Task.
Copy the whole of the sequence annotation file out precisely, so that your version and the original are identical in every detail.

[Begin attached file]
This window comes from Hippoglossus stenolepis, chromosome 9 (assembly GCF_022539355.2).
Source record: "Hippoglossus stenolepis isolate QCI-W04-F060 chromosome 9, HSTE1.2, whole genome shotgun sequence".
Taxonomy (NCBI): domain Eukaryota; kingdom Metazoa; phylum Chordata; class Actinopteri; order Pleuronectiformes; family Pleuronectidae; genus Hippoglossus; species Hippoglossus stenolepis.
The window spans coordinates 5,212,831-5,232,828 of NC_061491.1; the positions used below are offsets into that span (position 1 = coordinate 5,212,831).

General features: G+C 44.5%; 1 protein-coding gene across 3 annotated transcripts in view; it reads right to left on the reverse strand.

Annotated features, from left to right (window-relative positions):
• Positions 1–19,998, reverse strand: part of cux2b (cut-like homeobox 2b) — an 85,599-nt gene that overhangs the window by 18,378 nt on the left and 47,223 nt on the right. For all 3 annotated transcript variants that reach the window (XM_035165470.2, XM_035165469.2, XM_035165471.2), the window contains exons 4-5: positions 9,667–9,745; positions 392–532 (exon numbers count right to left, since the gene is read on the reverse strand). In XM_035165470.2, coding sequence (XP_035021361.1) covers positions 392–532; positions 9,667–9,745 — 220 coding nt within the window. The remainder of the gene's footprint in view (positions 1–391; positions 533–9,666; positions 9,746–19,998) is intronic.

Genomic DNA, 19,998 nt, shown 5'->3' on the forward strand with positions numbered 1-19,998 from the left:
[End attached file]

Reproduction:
This window comes from Hippoglossus stenolepis, chromosome 9 (assembly GCF_022539355.2).
Source record: "Hippoglossus stenolepis isolate QCI-W04-F060 chromosome 9, HSTE1.2, whole genome shotgun sequence".
Taxonomy (NCBI): domain Eukaryota; kingdom Metazoa; phylum Chordata; class Actinopteri; order Pleuronectiformes; family Pleuronectidae; genus Hippoglossus; species Hippoglossus stenolepis.
The window spans coordinates 5,212,831-5,232,828 of NC_061491.1; the positions used below are offsets into that span (position 1 = coordinate 5,212,831).

General features: G+C 44.5%; 1 protein-coding gene across 3 annotated transcripts in view; it reads right to left on the reverse strand.

Annotated features, from left to right (window-relative positions):
• Positions 1–19,998, reverse strand: part of cux2b (cut-like homeobox 2b) — an 85,599-nt gene that overhangs the window by 18,378 nt on the left and 47,223 nt on the right. For all 3 annotated transcript variants that reach the window (XM_035165470.2, XM_035165469.2, XM_035165471.2), the window contains exons 4-5: positions 9,667–9,745; positions 392–532 (exon numbers count right to left, since the gene is read on the reverse strand). In XM_035165470.2, coding sequence (XP_035021361.1) covers positions 392–532; positions 9,667–9,745 — 220 coding nt within the window. The remainder of the gene's footprint in view (positions 1–391; positions 533–9,666; positions 9,746–19,998) is intronic.

Genomic DNA, 19,998 nt, shown 5'->3' on the forward strand with positions numbered 1-19,998 from the left: